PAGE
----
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    ABSTRACT: Murine gammaherpesvirus 68 (MHV68) is a natural rodent pathogen that has been used as a model to study the pathogenesis of human gammaherpesviruses. Like other herpesviruses, MHV68 causes acute infection and establishes life-long latency in the host. Recently, it has been shown that mice latently infected with MHV68 have resistance to unrelated pathogens in secondary infection models. We therefore hypothesized that latent MHV68 infection could modulate the host response to influenza A virus. To test this hypothesis, mice were infected intranasally with influenza virus following the establishment of MHV68 latency. Mice latently infected with MHV68 showed significantly higher survival to influenza A virus infection than did PBS mock-infected mice. Latent MHV68 infection led to lower influenza viral loads and decreased inflammatory pathology in the lungs. Alveolar macrophages of mice latently infected with MHV68 showed activated status, and adoptive transfer of those activated macrophages into mice followed the infection with influenza A virus had significantly greater survival rates than control mice, suggesting that activated alveolar macrophages are a key mechanistic component in protection from secondary infections.
    Inflammation 06/2013; 36(6). DOI:10.1007/s10753-013-9668-1 · 2.21 Impact Factor
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    • "Either this immunomodulation or latency-associated innate immune activation, as shown for MuHV-4 in laboratory mice (Barton et al., 2007), could underlie the survival cost observed here. For example, although a state of heightened immune activation has been shown to protect against bacterial challenge and lethal lymphoma in laboratory mice (Barton et al., 2007; White et al., 2010), it could be costly in the wild. Immune activation may reduce resources available for other important physiological functions or cause immunopathology (Eraud et al., 2005; Bertrand et al., 2006; Hanssen, 2006). "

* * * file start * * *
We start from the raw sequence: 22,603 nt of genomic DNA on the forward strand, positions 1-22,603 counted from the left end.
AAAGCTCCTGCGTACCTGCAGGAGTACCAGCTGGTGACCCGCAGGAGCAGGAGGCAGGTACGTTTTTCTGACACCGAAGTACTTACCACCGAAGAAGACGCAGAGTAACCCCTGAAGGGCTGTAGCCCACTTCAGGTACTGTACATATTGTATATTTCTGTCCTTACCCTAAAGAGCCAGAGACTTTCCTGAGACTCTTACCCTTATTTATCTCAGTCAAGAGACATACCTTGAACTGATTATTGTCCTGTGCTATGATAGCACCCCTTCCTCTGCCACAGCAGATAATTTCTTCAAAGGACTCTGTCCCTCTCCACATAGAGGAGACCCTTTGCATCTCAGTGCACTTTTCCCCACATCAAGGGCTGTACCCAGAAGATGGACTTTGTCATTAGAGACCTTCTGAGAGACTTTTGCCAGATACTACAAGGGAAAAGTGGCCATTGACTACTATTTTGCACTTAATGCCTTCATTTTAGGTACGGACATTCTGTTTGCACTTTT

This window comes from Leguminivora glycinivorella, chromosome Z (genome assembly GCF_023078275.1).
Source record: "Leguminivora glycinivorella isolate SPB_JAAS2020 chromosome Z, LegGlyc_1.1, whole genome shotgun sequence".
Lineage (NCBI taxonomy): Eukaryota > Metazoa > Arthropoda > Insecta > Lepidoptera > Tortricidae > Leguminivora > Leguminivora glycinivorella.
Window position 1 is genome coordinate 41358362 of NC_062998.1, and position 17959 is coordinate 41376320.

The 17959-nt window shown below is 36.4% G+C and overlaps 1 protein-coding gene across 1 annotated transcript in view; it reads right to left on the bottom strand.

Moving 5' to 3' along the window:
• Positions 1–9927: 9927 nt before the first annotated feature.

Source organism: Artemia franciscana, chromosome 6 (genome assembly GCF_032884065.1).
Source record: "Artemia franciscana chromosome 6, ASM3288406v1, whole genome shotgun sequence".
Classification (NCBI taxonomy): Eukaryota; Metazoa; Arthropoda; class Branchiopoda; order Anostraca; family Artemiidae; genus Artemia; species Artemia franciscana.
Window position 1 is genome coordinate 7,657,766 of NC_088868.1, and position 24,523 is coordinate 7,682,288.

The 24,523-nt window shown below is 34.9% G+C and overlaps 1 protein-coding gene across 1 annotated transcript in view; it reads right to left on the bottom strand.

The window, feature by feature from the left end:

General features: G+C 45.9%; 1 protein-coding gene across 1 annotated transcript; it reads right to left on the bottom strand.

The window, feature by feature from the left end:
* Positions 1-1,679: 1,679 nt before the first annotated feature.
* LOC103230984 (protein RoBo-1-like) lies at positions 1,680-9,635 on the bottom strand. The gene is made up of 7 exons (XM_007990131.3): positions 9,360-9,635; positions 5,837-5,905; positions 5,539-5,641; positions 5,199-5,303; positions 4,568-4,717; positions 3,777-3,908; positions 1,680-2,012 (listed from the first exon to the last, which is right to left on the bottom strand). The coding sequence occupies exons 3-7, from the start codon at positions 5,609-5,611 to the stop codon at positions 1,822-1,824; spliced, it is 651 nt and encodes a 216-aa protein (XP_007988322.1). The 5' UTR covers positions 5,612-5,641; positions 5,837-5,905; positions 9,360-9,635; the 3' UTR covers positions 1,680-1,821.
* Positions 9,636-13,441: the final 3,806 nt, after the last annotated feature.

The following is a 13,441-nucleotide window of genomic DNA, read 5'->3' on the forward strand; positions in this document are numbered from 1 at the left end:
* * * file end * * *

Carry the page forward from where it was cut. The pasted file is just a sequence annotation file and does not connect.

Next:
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    ABSTRACT: Rodent gammaherpesviruses have become important models for understanding human herpesvirus diseases. In particular, interactions between murid herpesvirus 4 and Mus musculus (a non-natural host species) have been extensively studied under controlled laboratory conditions. However, several fundamental aspects of murine gammaherpesvirus biology are not well understood, including how these viruses are transmitted from host to host, and their impacts on host fitness under natural conditions. Here, we investigate the epidemiology of a gammaherpesvirus in free-living wood mice (Apodemus sylvaticus) and bank voles (Myodes glareolus) in a 2-year longitudinal study. Wood mouse herpesvirus (WMHV) was the only herpesvirus detected and occurred frequently in wood mice and also less commonly in bank voles. Strikingly, WMHV infection probability was highest in reproductively active, heavy male mice. Infection risk also showed a repeatable seasonal pattern, peaking in spring and declining through the summer. We show that this seasonal decline can be at least partly attributed to reduced recapture of WMHV-infected adults. These results suggest that male reproductive behaviours could provide an important natural route of transmission for these viruses. They also suggest that gammaherpesvirus infection may have significant detrimental effects in wild hosts, questioning the view that these viruses have limited impacts in natural, co-evolved host species.
    Journal of General Virology 08/2012; 93(Pt 11):2447-56. DOI:10.1099/vir.0.044826-0 · 3.18 Impact Factor